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An Interview With Mack Mullins Lead Singer Of The CEO

 

 

In life when we are young, we dream of hitting the big time. Precious few make it, while the rest settle down to fantasize of what could have been. Every once in a while there is that one person that just never gives up. Mack Mullins is that person. Having played in your typical small bands in his youth all the way to a touring Ozzy Osbourne tribute band, these were more of something to do in his free time as by day he is a real life CEO. While sitting behind a desk, wearing a suit and running a company, he never gave up on his dream to be in a real band. As he and his band are Atlanta GA based, the same hometown as Sevendust, it was only a matter of time before he would cross path’s with one of the members. It was when his band was noticed by Vince Hornsby and his hook up with producer extraordinaire Elvis Baskette that Mack’s dream finally started to become a reality.

Splice Magazine had a chance to chat with Mack Mullins about his hot new band The CEO, that includes bassist Vince Hornsby as one of its members. Yes THAT Vince Hornsby, the bassist for hard rock royalty Sevendust. We talked all things The CEO, his life, the fact that he is a real life CEO, and of course how they were able to not only work with Vince Hornsby, but how they got him into their fold. The band is comprised of Mack Mullins on vocals, Vince Hornsby (Sevendust) on bass, Chase Brown and Beau Anderson on guitar and Joseph Herman on drums. Their debut album  Redemption was recently released in June 25 via Rat Pak Records.

Splice Magazine: You’ve had an interesting life going from foster care to being adopted, moving to rural Virginia to getting an MBA in Atlanta. through all of this, did you ever envision a career in music?

Mack Mullins:  You know, it’s one of those things when you were kid, you know, nobody ever grows up wanting to be a securities trader, it’s movie actors, rock stars and that kind of thing. And I was no different. I mean, I wanted to be a rock star. Because that’s what you tell your grade schoolteacher you’re going to be when you grow up. Then you start traveling down that path and you realize, okay, you know, I like to eat, I like to pay my rent. Maybe I should get like a regular job. You know, we’ll keep doing the music thing and the side and that’s gonna hit, you know. Fast forward 50 years, and then you’re like, Okay, it takes some time, it takes a while some guys get the big break at 20 and other guys can write you grind. You guys make plans, and it  takes a little bit longer, like myself, so we should keep the grind.

SM:  Growing in the rural community that you did; you would think country music be more dominant? How did you discover rock?

MM:  It was funny, because, you know, when I got adopted, before that grew up in foster homes, a lot of music around put it that way. I mean, it was relatively sterile. And if you heard music, it was  probably gospel, if anything. So, after I got adopted, you know, my first real proper Christmas, the first gift I was ever given was, KISS Alive II and that just blew me away. I mean, that from the packaging to the photos of those guys on stage and the live audience in the background, the bombs going off, and I don’t know, this is the coolest thing I’ve ever seen, superheroes that play music, and whatever it is, I want to do it. So that’s how I got into, you know, the Hard Rock heavy metal type thing. And I loved it and everything about it.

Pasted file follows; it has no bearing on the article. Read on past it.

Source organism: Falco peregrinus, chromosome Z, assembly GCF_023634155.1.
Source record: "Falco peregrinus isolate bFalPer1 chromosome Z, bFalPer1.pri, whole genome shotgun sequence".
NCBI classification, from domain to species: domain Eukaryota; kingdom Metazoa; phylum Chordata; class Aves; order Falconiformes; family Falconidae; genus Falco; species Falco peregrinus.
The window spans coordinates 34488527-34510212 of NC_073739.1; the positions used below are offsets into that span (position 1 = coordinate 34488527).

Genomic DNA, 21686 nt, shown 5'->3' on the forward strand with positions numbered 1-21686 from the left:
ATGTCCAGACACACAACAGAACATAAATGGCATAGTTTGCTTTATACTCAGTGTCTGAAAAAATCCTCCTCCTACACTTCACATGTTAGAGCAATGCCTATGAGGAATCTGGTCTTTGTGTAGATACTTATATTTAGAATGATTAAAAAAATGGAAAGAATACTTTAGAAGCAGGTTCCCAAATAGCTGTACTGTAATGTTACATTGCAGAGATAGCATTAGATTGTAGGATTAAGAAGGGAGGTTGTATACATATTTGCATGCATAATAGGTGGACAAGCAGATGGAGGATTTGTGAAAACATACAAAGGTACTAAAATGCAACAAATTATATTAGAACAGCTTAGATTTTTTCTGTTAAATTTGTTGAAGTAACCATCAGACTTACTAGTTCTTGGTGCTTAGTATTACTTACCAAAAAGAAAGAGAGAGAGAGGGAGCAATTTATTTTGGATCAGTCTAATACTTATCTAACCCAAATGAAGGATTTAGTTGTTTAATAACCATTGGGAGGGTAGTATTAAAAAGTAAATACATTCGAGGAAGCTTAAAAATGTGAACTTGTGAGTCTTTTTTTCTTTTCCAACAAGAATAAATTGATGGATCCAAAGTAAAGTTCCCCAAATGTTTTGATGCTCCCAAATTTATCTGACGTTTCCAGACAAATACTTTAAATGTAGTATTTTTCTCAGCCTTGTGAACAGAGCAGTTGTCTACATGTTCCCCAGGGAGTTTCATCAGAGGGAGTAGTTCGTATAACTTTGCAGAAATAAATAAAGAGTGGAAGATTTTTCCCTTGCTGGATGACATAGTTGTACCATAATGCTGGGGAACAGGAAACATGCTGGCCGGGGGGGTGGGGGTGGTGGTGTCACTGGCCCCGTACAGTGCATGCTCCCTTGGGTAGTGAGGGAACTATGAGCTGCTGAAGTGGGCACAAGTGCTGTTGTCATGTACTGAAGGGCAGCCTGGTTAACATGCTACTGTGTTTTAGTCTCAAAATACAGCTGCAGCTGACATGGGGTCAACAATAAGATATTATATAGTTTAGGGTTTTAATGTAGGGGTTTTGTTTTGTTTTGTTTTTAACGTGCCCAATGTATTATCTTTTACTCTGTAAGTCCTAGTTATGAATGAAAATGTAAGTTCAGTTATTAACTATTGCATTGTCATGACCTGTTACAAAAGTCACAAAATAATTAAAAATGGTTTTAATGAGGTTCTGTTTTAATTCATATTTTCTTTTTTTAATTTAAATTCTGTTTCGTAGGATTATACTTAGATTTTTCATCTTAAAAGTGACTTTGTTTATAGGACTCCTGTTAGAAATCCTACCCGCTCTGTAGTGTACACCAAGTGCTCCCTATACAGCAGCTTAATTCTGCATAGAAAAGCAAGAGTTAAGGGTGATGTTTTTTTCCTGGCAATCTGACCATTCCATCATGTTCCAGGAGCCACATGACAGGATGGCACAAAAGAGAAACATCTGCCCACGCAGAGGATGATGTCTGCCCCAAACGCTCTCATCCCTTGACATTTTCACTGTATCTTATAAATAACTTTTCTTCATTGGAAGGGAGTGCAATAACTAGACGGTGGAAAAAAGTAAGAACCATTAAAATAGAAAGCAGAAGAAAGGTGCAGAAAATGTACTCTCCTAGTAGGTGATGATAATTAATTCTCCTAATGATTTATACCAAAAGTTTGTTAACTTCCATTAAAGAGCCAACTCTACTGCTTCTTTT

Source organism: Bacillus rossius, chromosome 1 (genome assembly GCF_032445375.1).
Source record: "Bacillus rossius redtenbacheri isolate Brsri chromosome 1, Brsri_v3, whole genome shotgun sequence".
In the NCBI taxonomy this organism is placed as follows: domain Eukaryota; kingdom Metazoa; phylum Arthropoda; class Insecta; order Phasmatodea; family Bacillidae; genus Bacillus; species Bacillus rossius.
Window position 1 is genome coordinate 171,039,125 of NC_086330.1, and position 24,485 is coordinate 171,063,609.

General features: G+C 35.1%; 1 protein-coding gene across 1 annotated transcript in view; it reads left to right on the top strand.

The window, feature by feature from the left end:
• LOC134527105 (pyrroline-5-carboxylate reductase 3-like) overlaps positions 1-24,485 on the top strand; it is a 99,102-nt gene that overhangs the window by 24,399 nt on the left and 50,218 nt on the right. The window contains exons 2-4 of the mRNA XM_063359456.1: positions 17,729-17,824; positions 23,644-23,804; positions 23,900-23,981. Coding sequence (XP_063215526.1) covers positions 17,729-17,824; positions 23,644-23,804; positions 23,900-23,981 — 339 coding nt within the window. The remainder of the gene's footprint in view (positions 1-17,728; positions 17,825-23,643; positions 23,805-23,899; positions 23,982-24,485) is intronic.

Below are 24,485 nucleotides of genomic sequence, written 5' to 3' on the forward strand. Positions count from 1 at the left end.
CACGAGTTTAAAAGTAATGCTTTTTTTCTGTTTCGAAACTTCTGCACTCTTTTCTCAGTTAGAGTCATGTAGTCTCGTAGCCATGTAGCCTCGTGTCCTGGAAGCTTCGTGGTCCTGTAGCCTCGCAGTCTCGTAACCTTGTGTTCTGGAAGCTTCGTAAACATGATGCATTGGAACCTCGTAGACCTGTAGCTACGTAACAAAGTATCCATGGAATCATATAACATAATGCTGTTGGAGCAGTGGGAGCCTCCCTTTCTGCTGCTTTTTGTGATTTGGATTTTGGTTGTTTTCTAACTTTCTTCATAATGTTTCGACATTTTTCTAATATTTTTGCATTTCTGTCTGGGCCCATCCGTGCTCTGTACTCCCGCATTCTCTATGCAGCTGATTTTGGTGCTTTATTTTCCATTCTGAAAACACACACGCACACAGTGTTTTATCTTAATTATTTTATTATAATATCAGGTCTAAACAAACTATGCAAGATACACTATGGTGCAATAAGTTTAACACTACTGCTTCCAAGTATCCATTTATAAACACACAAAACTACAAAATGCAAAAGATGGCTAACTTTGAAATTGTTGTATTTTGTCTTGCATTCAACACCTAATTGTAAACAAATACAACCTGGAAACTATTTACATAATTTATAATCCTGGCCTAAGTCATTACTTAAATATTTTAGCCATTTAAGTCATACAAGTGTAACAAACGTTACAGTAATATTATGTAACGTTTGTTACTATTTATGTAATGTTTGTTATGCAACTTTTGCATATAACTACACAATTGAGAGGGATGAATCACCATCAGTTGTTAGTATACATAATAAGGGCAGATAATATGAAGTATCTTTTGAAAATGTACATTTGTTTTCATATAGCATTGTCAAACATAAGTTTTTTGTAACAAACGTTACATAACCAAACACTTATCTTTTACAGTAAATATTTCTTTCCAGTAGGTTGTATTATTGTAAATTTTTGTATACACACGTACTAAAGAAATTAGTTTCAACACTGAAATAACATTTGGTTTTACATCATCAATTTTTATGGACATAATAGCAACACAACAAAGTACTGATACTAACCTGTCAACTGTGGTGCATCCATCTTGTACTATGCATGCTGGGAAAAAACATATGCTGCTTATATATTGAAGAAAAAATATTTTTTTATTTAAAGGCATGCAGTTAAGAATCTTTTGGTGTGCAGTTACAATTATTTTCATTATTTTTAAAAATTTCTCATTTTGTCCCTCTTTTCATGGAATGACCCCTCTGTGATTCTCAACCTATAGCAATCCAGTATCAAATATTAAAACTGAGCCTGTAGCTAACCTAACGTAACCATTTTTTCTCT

SM:  So, you kept trying to find all about that kind of music as you were growing up then.

MM:   Yeah, well, it’s funny, because, you know, when I discovered Kiss, at that point, then I was obsessed with it. And, you know, it was my band, and there was no other band in the world. Everybody else sucked. Hey, try Zepplin or try this, nah everything else sucks. This is the only rock band in the world. And then eventually, my buddy slipped, you know, Van Halen into my Walkman. I’m like, okay, there is other music out there. I gotta hear it, I gotta hear all of it, to the point where I’m buying records, just because guys, on the cover of it had long hair, like, okay, it’s got long hair, and they must be cool. So, clearly, that wasn’t the case. But you can see the transition there.

SM:  How would you able to manage a successful business career while you’re working in cover bands?

MM:   Well, you know, I wasn’t married, no kids, you can imagine you get off of work and you got to have something to do with your time and your weekends. And you know, of course, being a musician, that wants to play was like, it was like, I don’t care. I’ll do cover bands and the opportunity to do Ozzy Osbourne tribute band came up. So, we did that, and that wound up the lasting like 12 years. It’s actually a really big road show and 20-person crew, and we played all over the country. What have you. So eventually, I just kind of ran its course and the guys that I was playing with in those bands, were all music writers anyway, so it was kind of like, okay, let’s, let’s take it back to where we originally started, which is writing our music. Let’s put together an album and see if it sucks or if it’s any good. I mean, and that’s, that’s really kind of the genesis of it right there. It was something to do, and it just kind of took a life unto itself.

SM:  You had a 12-year career and a cover band. Did you ever envision yourself circling back to when you first started with that, or was it just the means to itself just to be able to play music?